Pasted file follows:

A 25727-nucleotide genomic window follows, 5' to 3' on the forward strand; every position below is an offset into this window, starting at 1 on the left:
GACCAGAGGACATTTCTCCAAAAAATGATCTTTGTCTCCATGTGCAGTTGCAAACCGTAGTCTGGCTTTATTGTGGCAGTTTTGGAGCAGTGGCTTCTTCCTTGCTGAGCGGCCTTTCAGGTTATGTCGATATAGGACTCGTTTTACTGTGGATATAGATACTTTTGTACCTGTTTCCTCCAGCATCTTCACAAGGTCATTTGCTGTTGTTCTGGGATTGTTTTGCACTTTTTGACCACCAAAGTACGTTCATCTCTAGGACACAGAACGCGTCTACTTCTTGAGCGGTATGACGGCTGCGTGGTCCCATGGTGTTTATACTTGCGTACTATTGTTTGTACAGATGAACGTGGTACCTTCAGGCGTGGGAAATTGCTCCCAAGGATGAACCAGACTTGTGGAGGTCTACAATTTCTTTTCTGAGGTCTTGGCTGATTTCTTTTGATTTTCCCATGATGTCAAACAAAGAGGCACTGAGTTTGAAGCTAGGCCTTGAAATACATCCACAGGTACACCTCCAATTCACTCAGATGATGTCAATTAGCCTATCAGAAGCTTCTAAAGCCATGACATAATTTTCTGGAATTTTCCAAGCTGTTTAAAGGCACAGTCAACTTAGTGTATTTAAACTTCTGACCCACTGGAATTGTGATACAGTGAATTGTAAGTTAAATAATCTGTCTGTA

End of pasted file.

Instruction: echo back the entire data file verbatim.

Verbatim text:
A 25727-nucleotide genomic window follows, 5' to 3' on the forward strand; every position below is an offset into this window, starting at 1 on the left:
GACCAGAGGACATTTCTCCAAAAAATGATCTTTGTCTCCATGTGCAGTTGCAAACCGTAGTCTGGCTTTATTGTGGCAGTTTTGGAGCAGTGGCTTCTTCCTTGCTGAGCGGCCTTTCAGGTTATGTCGATATAGGACTCGTTTTACTGTGGATATAGATACTTTTGTACCTGTTTCCTCCAGCATCTTCACAAGGTCATTTGCTGTTGTTCTGGGATTGTTTTGCACTTTTTGACCACCAAAGTACGTTCATCTCTAGGACACAGAACGCGTCTACTTCTTGAGCGGTATGACGGCTGCGTGGTCCCATGGTGTTTATACTTGCGTACTATTGTTTGTACAGATGAACGTGGTACCTTCAGGCGTGGGAAATTGCTCCCAAGGATGAACCAGACTTGTGGAGGTCTACAATTTCTTTTCTGAGGTCTTGGCTGATTTCTTTTGATTTTCCCATGATGTCAAACAAAGAGGCACTGAGTTTGAAGCTAGGCCTTGAAATACATCCACAGGTACACCTCCAATTCACTCAGATGATGTCAATTAGCCTATCAGAAGCTTCTAAAGCCATGACATAATTTTCTGGAATTTTCCAAGCTGTTTAAAGGCACAGTCAACTTAGTGTATTTAAACTTCTGACCCACTGGAATTGTGATACAGTGAATTGTAAGTTAAATAATCTGTCTGTA